Antinuclear

Australian news, and some related international items

Event details

This page provides information on recent action notices as they become available

 

Please consider making a submission to a federal parliamentary inquiry regarding the draft Australia-India nuclear cooperation agreement. Below and attached is a pro-forma submission which you can email (either in the body of an email or as an attachment). Feel free to add further comments. Don’t forget to add your name at the end!

 

Email submission to: jsct@aph.gov.au

Deadline for submissions: Friday November 28  (though later submissions are likely to be accepted)
SUBMISSION REGARDING DRAFT AUSTRALIA-INDIA NUCLEAR COOPERATION AGREEMENT

 

To: Committee Secretary, Joint Standing Committee on Treaties
PO Box 6021, Parliament House, Canberra ACT 2600
Email: jsct@aph.gov.au

 

I oppose the draft Australia-India nuclear cooperation agreement for the following reasons:

 

The draft agreement is inconsistent with long-standing bipartisan policy of prohibiting uranium exports to countries which have not signed the Nuclear Non-Proliferation Treaty (NPT). India continues to expand its nuclear weapons arsenal and its missile capabilities, yet  there is no requirement in the draft agreement for India to in any way curb its nuclear weapons program. For example there is no requirement for India to sign and ratify the Comprehensive Test Ban Treaty.

 

The precedent set by nuclear trade with India increases the risk of other countries pulling out of the NPT, building nuclear weapons, and doing so with the expectation that civil nuclear trade would continue given the Indian precedent.

 

Already, the US-India nuclear agreement has had adverse consequences − legitimising China’s nuclear cooperation with Pakistan. Pakistan is well aware of the potential for ‘civil’ nuclear trade to facilitate an expansion of India’s arsenal of nuclear weapons. In 2006, Pakistan’s National Command Authority (NCA) declared that: “In view of the fact the [US-India] agreement would enable India to produce a significant quantity of fissile material and nuclear weapons from unsafeguarded nuclear reactors, the NCA expressed firm resolve that our credible minimum deterrence requirements will be met.”

 

The draft agreement has been strongly criticised by John Carlson, the former Director-General of the Australian Safeguards and Non-Proliferation Office.[1] Mr Carlson notes that the draft agreement contains “substantial departures from Australia’s current safeguards conditions” which suggest “that Australia may be unable to keep track of what happens to uranium supplied to India.”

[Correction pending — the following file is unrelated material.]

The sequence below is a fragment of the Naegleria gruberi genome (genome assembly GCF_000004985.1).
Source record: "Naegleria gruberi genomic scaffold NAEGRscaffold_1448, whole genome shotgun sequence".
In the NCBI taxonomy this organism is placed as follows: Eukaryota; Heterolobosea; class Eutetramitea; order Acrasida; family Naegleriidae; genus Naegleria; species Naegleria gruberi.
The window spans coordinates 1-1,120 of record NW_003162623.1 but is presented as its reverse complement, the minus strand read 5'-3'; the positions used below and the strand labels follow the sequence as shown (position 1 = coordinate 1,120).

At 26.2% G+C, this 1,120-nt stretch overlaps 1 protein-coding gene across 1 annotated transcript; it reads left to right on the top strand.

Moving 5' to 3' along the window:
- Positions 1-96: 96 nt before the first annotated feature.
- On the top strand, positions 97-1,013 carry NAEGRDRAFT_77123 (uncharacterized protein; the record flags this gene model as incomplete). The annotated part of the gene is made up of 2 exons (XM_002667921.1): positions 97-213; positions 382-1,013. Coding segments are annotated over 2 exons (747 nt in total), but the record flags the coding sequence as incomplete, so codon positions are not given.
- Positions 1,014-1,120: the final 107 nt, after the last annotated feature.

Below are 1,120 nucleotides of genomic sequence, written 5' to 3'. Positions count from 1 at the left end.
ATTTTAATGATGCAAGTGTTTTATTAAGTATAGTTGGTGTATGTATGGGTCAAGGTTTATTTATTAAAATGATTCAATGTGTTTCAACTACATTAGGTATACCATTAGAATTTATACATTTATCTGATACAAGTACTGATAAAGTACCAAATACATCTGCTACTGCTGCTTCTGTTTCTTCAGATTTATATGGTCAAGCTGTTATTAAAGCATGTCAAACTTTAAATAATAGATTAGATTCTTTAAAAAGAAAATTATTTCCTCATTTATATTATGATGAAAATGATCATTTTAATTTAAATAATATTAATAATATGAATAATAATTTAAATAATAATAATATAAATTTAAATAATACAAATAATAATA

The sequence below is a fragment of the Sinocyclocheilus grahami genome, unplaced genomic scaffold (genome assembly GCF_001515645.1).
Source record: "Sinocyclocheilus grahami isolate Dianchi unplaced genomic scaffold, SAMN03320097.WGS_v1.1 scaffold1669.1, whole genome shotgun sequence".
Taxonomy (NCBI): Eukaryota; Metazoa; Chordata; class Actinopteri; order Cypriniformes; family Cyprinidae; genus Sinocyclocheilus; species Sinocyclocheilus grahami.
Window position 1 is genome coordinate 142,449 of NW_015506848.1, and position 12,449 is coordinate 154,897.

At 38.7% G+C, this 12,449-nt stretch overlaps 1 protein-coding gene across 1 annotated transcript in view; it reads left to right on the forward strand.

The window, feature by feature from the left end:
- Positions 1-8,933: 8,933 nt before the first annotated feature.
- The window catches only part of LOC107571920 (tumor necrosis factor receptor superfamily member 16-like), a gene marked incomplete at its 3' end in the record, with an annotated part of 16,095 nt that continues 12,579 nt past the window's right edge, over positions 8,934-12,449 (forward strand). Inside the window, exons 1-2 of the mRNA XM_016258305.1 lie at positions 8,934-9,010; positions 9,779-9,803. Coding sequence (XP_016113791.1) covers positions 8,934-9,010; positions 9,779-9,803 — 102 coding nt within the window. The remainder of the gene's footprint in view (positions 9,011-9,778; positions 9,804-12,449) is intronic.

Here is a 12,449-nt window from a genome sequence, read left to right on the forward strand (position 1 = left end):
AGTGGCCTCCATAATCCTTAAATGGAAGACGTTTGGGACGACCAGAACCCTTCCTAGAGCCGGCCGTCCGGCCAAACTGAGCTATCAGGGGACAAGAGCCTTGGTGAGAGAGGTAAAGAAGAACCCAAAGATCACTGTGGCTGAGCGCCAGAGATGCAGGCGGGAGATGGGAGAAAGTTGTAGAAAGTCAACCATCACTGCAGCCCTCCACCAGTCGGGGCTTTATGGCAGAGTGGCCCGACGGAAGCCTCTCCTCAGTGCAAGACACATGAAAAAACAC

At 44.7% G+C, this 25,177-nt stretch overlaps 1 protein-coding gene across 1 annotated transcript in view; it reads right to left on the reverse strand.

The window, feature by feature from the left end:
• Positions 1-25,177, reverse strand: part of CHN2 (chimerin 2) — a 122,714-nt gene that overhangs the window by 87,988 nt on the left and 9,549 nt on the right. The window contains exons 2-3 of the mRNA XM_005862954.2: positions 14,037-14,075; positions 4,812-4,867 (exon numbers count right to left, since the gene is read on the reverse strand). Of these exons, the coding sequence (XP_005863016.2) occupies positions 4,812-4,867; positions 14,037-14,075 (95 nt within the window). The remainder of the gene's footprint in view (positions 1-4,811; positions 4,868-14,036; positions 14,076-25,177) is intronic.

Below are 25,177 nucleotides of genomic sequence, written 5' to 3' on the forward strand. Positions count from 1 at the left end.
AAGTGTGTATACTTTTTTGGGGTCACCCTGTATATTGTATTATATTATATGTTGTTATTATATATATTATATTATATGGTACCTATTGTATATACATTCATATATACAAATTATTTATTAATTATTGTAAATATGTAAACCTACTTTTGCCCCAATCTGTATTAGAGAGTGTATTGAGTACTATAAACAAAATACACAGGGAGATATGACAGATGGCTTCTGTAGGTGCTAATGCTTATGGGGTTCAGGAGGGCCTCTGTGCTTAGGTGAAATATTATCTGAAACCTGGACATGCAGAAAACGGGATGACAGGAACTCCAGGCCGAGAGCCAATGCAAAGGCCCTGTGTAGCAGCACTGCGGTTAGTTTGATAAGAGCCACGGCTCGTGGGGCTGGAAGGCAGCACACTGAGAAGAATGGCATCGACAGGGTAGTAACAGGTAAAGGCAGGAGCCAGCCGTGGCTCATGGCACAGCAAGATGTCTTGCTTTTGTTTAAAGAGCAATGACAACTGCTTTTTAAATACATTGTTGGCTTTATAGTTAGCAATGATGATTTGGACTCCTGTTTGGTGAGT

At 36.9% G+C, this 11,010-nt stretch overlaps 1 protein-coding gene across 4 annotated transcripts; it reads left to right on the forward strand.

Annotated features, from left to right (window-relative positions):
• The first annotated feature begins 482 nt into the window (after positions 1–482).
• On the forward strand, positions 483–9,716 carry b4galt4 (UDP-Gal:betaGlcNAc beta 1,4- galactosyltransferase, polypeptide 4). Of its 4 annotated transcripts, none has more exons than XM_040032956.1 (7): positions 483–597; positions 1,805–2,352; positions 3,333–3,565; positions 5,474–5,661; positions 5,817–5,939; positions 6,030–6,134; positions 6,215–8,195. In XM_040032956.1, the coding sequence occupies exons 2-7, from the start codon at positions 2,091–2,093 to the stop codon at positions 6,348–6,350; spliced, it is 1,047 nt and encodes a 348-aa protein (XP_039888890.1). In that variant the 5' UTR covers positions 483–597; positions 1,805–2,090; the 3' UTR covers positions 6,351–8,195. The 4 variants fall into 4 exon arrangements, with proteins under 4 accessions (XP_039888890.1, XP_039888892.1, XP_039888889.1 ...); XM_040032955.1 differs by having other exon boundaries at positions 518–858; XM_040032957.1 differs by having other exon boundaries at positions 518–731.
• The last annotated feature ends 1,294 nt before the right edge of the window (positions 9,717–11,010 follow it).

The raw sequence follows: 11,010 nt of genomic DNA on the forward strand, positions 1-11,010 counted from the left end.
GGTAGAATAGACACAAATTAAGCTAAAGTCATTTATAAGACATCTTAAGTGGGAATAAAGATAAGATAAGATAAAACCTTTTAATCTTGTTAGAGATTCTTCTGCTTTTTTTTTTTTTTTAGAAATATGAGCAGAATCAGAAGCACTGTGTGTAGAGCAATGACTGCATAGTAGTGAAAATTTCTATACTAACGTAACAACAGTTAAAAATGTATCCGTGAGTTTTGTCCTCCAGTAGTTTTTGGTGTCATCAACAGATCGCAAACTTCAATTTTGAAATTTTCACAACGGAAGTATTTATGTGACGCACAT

Mr Carlson notes that the ‘administrative arrangement’ which will append the nuclear cooperation agreement may be “even more consequential than the agreement itself” as it sets out the working procedures for the agreement. But the administrative arrangement is a work in progress. It would be inappropriate and irresponsible for the Joint Standing Committee on Treaties to endorse the draft agreement until such time as a robust administrative arrangement is in place and has been reviewed by the Committee and has been publicly released.

 

International Atomic Energy Safeguards inspections in India cover only part of India’s ‘civil’ nuclear program. Inspections are partial and periodic and provide no confidence that ostensibly peaceful nuclear facilities and materials will not be used for weapons production. Information about safeguards in India comes almost entirely from leaked documents. The IAEA provides no country-specific information on the number and nature of safeguards inspections carried out in India.

 

Even if strict safeguards were in place, uranium sales to India would create an intractable problem: uranium exports freeing up India’s domestic reserves for weapons production. K. Subrahmanyam, former head of the India’s National Security Advisory Board, has said that: “Given India’s uranium ore crunch and the need to build up our minimum credible nuclear deterrent arsenal as fast as possible, it is to India’s advantage to categorise as many power reactors as possible as civilian ones to be refuelled by imported uranium and conserve our native uranium fuel for weapons-grade plutonium production.”

 

India’s Public Accounts Committee said in a 2013 report that the country’s nuclear safety regime is “fraught with grave risks” and that the nuclear regulator is weak and under-resourced. In 2012, India’s Auditor-General found that 60% of safety inspections for operating nuclear power plants were either delayed or not undertaken at all.

 

Claims of significant export revenue from uranium exports to India ignore readily-available facts. According to the World Nuclear Association, India’s uranium demand in 2014 will amount to just 913 tonnes – just 1.4% of world demand. If Australia supplies 20% of that demand, uranium export revenue will increase by 3%. Likewise, claims that the nuclear cooperation agreement will indirectly boost bilateral trade by fostering trust and goodwill ignore readily-available facts. Bilateral trade grew from $3.3 billion at the turn of the century to more than $20 billion in 2011, despite Australia’s ban on uranium exports to India and other countries that have not signed the NPT. Since the uranium policy was overturned in 2011, bilateral trade has gone backwards and now stands at $15 billion.

 

The alleged greenhouse ‘benefits’ of nuclear trade with India would at most be minuscule and rest on the arbitrary assumption that nuclear power displaces more greenhouse-intensive energy sources. There are much safer ways to help India curb greenhouse emissions than encouraging an expansion of nuclear power. For example, Leonard Weiss, a former staff director of the US Senate Subcommittee on Energy and Nuclear Proliferation, notes that a program of improved energy efficiency could substitute for all the future power output from nuclear reactors currently being planned in India between now and 2020.[2]